The Sermons of Columbanus. I’ll be leading our discussion of the thirteen extant sermons by this greatest of the Irish peregrini. Our next series in the Pastor to Pastor newsletter will look at Columbanus and excerpts from his sermons. I’ll be leading a discussion of each of his 13 homilies every Monday (they’re real short, I promise) 4-5pm, September 12 through December 5. When you sign up, I’ll send you his sermons in PDF for free.

Our discussion of Pagans and Christians in the City, by Steve Smith will be held every other Friday, 3-4pm, September 9 through January 20.

If you would like to enroll in any of these discussion groups, drop me a line at This email address is being protected from spambots. You need JavaScript enabled to view it. indicating which group(s) you will be joining for the fall.

Remember, our free course, “Parameters of Prayer”, is still available for any men who are interested. This is a six-lesson study that can help you stretch out and go deeper in your prayers. It’s a free resource you can use for leadership training or making disciples. Each of the six lessons has seven parts. Read and reflect, then answer the questions for discussion at the end. You can take the course on your own, or one of our Fellowship Brothers will happily meet with you via Zoom to review each lesson. If you’re interested, send an email to David Timbie at This email address is being protected from spambots. You need JavaScript enabled to view it..

From the Celtic Revival
On the impact of Colum Cille’s ministry on and from the island of Iona by his first biographer:

And this great favour was also conferred by God on that man of blessed memory, that, although he lived in this small and remote island of the Britannic ocean, he merited that his name should not only be illustriously renowned throughout our Ireland, and throughout Britain...but that it should reach even as far as Spain, and Gaul, and Italy...also the Roman city itself...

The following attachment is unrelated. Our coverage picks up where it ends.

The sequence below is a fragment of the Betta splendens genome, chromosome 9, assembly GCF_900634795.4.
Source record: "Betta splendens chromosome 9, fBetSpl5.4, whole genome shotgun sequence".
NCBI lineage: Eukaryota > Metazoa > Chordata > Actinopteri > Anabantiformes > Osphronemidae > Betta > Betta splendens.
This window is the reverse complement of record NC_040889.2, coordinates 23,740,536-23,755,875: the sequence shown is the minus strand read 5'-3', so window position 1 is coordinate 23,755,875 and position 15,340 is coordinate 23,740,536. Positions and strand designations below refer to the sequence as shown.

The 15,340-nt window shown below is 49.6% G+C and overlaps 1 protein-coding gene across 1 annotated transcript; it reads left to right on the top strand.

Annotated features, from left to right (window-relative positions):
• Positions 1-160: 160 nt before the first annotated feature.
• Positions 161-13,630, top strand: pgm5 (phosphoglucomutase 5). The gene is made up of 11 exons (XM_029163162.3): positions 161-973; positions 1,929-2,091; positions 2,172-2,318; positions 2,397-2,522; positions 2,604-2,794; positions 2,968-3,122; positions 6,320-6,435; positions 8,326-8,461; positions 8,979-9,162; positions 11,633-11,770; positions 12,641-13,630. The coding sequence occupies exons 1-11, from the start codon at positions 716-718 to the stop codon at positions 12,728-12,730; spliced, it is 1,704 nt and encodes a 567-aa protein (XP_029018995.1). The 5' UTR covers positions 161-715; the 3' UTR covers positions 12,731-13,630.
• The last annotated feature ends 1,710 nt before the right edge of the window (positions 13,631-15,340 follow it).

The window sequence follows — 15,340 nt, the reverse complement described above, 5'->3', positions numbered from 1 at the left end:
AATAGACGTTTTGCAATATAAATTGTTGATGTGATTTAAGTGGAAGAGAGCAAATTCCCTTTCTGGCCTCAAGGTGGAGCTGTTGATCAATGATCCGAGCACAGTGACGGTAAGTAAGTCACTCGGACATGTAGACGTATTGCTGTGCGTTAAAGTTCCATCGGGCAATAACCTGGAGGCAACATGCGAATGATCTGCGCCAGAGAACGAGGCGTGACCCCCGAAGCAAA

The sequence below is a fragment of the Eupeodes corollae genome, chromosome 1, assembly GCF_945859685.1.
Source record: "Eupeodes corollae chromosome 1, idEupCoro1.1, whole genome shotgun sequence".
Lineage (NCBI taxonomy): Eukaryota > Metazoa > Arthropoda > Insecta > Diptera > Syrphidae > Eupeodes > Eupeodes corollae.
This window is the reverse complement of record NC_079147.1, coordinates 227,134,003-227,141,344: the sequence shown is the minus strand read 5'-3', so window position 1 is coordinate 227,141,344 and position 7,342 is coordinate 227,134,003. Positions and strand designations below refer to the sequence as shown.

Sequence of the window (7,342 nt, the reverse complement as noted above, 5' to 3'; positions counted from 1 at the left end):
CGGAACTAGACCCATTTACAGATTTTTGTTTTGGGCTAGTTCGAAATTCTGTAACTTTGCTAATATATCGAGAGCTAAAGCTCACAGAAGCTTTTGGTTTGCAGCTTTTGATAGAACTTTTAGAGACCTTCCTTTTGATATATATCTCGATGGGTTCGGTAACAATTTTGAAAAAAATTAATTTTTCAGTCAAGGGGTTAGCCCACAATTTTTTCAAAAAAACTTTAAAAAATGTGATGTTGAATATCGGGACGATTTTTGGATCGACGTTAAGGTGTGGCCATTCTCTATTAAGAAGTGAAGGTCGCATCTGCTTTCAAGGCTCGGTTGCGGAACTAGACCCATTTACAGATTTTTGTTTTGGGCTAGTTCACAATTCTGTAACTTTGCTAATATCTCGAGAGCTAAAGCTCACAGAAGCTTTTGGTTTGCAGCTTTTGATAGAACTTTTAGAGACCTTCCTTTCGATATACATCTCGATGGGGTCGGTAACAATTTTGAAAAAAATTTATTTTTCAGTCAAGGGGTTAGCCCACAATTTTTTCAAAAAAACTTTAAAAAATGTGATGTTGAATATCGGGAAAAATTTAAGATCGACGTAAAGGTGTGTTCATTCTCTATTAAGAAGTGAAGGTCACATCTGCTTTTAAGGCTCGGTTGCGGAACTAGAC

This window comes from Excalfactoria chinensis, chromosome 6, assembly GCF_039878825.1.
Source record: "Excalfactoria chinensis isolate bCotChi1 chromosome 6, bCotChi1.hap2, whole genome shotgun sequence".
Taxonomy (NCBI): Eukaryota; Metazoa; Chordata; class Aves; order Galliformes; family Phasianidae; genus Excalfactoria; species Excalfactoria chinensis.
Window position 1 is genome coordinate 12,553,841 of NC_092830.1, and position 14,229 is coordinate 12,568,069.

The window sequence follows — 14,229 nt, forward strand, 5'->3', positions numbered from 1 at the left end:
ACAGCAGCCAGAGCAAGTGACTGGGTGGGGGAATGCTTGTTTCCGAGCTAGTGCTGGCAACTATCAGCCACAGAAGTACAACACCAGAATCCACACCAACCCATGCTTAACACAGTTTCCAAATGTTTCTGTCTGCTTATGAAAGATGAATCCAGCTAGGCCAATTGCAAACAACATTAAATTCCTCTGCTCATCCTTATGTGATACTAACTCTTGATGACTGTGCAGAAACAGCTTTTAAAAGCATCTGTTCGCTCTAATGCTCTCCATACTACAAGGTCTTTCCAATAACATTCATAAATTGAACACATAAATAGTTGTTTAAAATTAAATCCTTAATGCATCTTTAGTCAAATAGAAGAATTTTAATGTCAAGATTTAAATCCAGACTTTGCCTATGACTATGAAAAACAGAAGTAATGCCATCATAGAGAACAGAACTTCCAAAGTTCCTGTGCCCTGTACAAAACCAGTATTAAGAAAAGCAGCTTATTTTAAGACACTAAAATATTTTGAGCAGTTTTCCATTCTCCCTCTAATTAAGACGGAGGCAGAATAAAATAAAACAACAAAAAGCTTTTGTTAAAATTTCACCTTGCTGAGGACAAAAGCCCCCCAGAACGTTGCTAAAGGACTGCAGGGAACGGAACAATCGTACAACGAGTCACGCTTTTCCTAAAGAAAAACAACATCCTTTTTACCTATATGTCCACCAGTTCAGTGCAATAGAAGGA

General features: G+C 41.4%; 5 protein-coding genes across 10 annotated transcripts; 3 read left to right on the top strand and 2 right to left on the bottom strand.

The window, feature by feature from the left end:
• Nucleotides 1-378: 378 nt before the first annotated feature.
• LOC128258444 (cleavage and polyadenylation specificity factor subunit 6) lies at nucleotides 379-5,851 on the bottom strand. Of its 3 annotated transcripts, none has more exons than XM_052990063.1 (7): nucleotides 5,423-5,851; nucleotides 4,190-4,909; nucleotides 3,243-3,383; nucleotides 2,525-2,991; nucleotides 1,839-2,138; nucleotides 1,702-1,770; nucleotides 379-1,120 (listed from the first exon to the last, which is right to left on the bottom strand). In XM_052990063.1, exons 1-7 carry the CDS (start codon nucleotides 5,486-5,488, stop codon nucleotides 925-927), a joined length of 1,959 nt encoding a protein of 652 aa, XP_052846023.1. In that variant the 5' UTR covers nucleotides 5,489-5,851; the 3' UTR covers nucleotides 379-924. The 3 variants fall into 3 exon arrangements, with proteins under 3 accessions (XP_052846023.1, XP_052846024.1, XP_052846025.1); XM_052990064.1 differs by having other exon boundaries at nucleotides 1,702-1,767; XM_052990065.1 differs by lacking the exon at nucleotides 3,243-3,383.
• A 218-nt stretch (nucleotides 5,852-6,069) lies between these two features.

- Adomnán, Life of Columba, Irish, 8th century[1]

Never despise the day of small beginnings. Always remember the widow’s mite, and that God is not constrained to save whether by many or by few. Little is much when God is in it!

Sign-up at our website,, to receive Crosfigell every Tuesday and Thursday and learn more from and about the great leaders of the Celtic Revival.

Click here for a free copy of our PDF, The Celtic Revival: A Brief Introduction.

T. M. Moore.

Please pray

It is our privilege to provide resources and opportunities to equip and encourage church leaders in building the Lord’s Church and advancing His Kingdom. Please pray that God will move many of those we serve through this ministry to share with us financially in its support. If the Lord moves you to give, you can use the Contribute button at the website to give with a credit card or through PayPal or Anedot, or you can send your gift to The Fellowship of Ailbe, 360 Zephyr Road, Williston, VT 05495.

Except as indicated, Scripture taken from the New King James Version. © Copyright 1982 by Thomas Nelson, Inc. Used by permission. All rights reserved.

[1] Anderson and Anderson, p. 233.

T.M. Moore

T. M. Moore is principal of The Fellowship of Ailbe, a spiritual fellowship in the Celtic Christian tradition. He and his wife, Susie, make their home in the Champlain Valley of Vermont.